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the home office with the correct papers. glenda lost herjob of 16 years with the nhs as she was unable to provide the right documentation — and without these documents she also cannot claim any benefits. basically i was in a position as pratt as administrator and i was told i could not work here any more because they could be fined £10,000 because they could be fined £10,000 because i'm not british. i said that i was but they said you do not have a british passport. but i have been here all my life, my children are here, they're in their 30s. i went home and i was screaming, my children have never seen me so angry, i was crying, i children have never seen me so angry, iwas crying, i had children have never seen me so angry, i was crying, i had done everything. and after that i said 0k, everything. and after that i said ok, i have no more wages underwent to try to apply the benefits and was told i could not get any threats. how are you coping? family and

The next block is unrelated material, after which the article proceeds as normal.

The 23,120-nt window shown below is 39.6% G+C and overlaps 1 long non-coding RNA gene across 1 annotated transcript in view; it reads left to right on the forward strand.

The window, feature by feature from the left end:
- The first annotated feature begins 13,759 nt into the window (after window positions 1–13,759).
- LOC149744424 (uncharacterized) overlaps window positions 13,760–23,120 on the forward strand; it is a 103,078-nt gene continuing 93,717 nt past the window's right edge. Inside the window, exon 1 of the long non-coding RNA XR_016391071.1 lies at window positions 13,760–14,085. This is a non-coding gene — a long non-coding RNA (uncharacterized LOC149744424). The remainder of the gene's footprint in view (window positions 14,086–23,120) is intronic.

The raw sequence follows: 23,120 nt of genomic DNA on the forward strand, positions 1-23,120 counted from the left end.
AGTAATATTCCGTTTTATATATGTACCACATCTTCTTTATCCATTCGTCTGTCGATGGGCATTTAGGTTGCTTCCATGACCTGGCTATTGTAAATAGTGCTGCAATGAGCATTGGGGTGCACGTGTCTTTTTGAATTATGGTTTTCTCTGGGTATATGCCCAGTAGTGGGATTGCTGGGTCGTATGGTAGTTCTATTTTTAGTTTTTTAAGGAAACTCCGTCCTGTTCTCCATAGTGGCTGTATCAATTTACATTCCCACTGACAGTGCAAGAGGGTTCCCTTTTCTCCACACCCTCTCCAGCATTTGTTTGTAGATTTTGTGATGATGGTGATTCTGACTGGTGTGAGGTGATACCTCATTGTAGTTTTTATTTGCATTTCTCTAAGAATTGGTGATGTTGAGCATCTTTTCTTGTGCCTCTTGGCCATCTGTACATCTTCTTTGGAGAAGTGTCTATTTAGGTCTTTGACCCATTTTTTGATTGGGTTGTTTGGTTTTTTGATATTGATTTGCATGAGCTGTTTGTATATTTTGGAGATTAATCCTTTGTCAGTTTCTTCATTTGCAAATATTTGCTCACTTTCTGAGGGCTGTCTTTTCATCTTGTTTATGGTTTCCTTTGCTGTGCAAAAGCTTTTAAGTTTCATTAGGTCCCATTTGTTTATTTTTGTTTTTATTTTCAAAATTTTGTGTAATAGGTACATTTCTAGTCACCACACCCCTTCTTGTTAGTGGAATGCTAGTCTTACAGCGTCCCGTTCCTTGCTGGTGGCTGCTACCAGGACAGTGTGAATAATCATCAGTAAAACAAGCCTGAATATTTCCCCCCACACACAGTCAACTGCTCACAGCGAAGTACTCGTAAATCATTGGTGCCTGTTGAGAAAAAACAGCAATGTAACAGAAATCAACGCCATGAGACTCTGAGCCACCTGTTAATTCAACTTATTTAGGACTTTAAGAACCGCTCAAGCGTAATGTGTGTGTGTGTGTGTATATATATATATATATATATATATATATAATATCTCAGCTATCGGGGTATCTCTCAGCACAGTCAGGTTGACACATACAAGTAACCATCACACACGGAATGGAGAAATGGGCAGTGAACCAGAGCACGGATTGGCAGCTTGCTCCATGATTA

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friends, that is all i can do, rely on them. and by the grace of god they have been very good at i have lost my independence. christmas, i cannot buy my grandchildren anything. lots of people will be watching you will be so sympathetic to your plight. just to go back a bit, you came to this country at six months old. from america. you were at school here and you started working with the nhs. when did you first get an inkling about this?m was actually after my mother died in 1998, she died abroad on holiday in dominica so i wanted to get over there as soon as possible and i applied for a british passport. and they said no and i was asking why